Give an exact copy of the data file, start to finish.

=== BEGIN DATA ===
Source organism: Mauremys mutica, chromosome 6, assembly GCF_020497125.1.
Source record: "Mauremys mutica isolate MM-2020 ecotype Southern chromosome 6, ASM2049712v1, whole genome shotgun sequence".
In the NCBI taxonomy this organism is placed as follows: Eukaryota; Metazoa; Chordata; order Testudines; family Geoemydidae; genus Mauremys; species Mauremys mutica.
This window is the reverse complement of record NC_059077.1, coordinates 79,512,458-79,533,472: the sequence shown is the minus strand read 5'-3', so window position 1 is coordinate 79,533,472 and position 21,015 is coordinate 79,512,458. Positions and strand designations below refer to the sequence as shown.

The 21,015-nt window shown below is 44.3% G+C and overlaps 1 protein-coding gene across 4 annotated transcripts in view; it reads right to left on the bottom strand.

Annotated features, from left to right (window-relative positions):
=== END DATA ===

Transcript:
Source organism: Mauremys mutica, chromosome 6, assembly GCF_020497125.1.
Source record: "Mauremys mutica isolate MM-2020 ecotype Southern chromosome 6, ASM2049712v1, whole genome shotgun sequence".
In the NCBI taxonomy this organism is placed as follows: Eukaryota; Metazoa; Chordata; order Testudines; family Geoemydidae; genus Mauremys; species Mauremys mutica.
This window is the reverse complement of record NC_059077.1, coordinates 79,512,458-79,533,472: the sequence shown is the minus strand read 5'-3', so window position 1 is coordinate 79,533,472 and position 21,015 is coordinate 79,512,458. Positions and strand designations below refer to the sequence as shown.

The 21,015-nt window shown below is 44.3% G+C and overlaps 1 protein-coding gene across 4 annotated transcripts in view; it reads right to left on the bottom strand.

Annotated features, from left to right (window-relative positions):